If you go to FRED for the default graph of GDP, the title reads

**Gross Domestic Product**and the left border reads

**(Billions of Dollars)**.

If you then change the "Units" for the graph to "Percent Change from Year Ago" the left border changes to read

**(Percent Change from Year Ago)**. But the

*title*still says

**Gross Domestic Product**.

It's a pretty minor point. But it makes sense: GDP is GDP, whether you look at it in billions of dollars or as percent change values. That's probably obvious. I just want to make sure it's obvious.

At Vox last May, Yglesias pondered differences between Gross Domestic

*Product*and Gross Domestic

*Income*:

This morning we learned that GDP shrank at a 1 percent annual rate and GDI shrank at a 2.3 percent annual rate. Disturbing. And you may be even more disturbed when you learn that

Check out any economics textbook and they will tell you that GDI = GDP. And it does. By definition. And yet when the government sets about to measure GDP and GDI they are never equal.

In theory, these two series should add up to the same thing. In practice, data sources are always imperfect and they don't add up to the same thing. The difference is known as the statistical discrepancy.

*GDP and GDI are the exact same thing*.Check out any economics textbook and they will tell you that GDI = GDP. And it does. By definition. And yet when the government sets about to measure GDP and GDI they are never equal.

In theory, these two series should add up to the same thing. In practice, data sources are always imperfect and they don't add up to the same thing. The difference is known as the statistical discrepancy.

That's it:

**The difference is known as the statistical discrepancy.**

But today's topic is TFP, not GDP.

Back in June I wrote:

I don't know how they figure Total Factor Productivity. Maybe it's an error term. Maybe there's a discrepancy in the calculation and they use TFP to reduce or eliminate the discrepancy.

Back in June I got the idea that TFP is "an error term". I quoted Simplicitus:

Total factor productivity is the otherwise unexplained productivity left over after all the individual factors (labor, capital, etc.) are taken out.

and I said

See? That's why I say TFP seems like an error term, a correction value, an adjustment to make the answer come out right.

I quoted Diego Comin:

Total Factor Productivity (TFP) is the portion of output not explained by the amount of inputs used in production.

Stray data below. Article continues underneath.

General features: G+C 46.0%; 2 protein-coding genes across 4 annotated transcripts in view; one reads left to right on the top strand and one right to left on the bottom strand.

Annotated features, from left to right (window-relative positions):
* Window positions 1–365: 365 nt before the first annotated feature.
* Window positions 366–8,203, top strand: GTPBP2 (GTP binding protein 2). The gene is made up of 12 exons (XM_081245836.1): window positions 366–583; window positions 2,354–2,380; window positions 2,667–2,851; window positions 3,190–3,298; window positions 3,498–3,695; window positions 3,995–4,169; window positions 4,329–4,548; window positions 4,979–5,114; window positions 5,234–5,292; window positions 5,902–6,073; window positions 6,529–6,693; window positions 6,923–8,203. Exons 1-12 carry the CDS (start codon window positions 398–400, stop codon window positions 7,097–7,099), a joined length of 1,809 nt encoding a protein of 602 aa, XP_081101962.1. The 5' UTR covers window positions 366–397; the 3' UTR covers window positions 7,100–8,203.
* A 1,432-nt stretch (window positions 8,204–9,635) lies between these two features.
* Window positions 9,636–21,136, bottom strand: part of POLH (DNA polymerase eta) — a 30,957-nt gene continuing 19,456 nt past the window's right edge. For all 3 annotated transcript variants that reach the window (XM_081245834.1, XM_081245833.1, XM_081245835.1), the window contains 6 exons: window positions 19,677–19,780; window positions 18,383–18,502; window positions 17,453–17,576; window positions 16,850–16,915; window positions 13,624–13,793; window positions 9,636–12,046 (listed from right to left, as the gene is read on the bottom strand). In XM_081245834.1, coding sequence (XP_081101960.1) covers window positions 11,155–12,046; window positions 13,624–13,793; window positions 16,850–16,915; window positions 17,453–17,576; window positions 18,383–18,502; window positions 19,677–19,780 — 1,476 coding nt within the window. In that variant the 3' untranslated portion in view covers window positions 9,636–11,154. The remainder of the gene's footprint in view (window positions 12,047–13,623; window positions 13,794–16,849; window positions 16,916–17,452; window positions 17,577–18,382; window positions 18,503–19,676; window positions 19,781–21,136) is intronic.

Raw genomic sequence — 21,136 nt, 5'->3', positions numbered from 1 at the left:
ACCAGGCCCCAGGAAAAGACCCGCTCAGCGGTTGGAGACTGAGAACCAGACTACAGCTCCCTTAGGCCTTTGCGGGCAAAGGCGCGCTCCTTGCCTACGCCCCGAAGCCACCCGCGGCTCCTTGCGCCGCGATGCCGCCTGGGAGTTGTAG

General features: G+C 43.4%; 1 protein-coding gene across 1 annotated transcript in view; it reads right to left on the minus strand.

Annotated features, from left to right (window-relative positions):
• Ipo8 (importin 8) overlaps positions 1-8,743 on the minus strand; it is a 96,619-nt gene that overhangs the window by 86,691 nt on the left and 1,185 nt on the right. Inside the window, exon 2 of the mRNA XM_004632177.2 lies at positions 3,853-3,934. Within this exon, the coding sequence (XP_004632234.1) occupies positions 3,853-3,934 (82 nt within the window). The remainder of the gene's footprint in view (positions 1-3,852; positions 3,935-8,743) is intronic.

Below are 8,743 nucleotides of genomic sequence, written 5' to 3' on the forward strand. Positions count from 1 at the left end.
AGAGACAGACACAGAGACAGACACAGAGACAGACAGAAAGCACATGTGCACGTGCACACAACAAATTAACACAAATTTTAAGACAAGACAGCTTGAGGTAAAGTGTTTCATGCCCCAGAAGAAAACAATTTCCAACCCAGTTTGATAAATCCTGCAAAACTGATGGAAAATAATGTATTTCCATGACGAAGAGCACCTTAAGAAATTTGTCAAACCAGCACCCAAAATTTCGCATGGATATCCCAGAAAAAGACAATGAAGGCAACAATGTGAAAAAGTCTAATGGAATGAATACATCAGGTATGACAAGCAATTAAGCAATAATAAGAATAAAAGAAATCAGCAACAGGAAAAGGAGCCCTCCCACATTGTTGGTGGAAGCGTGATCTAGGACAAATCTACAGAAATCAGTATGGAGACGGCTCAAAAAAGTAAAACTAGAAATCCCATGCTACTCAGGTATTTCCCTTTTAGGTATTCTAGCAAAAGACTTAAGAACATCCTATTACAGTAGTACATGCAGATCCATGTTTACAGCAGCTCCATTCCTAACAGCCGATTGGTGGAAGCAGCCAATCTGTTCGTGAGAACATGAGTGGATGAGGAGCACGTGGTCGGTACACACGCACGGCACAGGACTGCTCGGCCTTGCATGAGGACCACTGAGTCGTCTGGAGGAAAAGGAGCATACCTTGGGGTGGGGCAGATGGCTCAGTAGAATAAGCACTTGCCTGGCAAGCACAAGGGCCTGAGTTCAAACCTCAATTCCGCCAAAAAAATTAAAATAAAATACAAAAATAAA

and I said

This is starting to get familiar... the growth of labor and capital do not fully account for the growth of output. The difference ... is called TFP, Total Factor Productivity.

So that's pretty much how I came to think of Total Factor Productivity as an error term. It is the measure of a discrepancy.

There is a statistical discrepancy between GDP and Gross Domestic Income. They call it a statistical discrepancy.

There is a statistical discrepancy between GDP growth and aggregate production functions like the Solow Growth Model. They call it "Total Factor Productivity".

With GDP and GDI they don't take the statistical discrepancy and make up a name for it like

**Total Income Productivity**and make it not

*seem*like a discrepancy. They just call it a discrepancy.

But with GDP growth it's different. They take labor and capital and fit them to an equation, and compare the result to GDP growth. And when it comes out on the low side, they say there must be something else involved, and they give it the name "Total Factor Productivity".

They explain it by saying

*Oh, well, that's the increase in labor efficiency.*And yes, it makes good sense. But it's just a story. It's not empirical. It's not

*based on*anything. And it doesn't account for the effects of things like the growing accumulation of private debt.

TFP cannot be measured directly. Instead it is a residual ... a mismatch in the calculation ... a statistical discrepancy ... a big one.

This is what fascinates me about TFP: It's a black box.

I want to open up the box and see what's in there.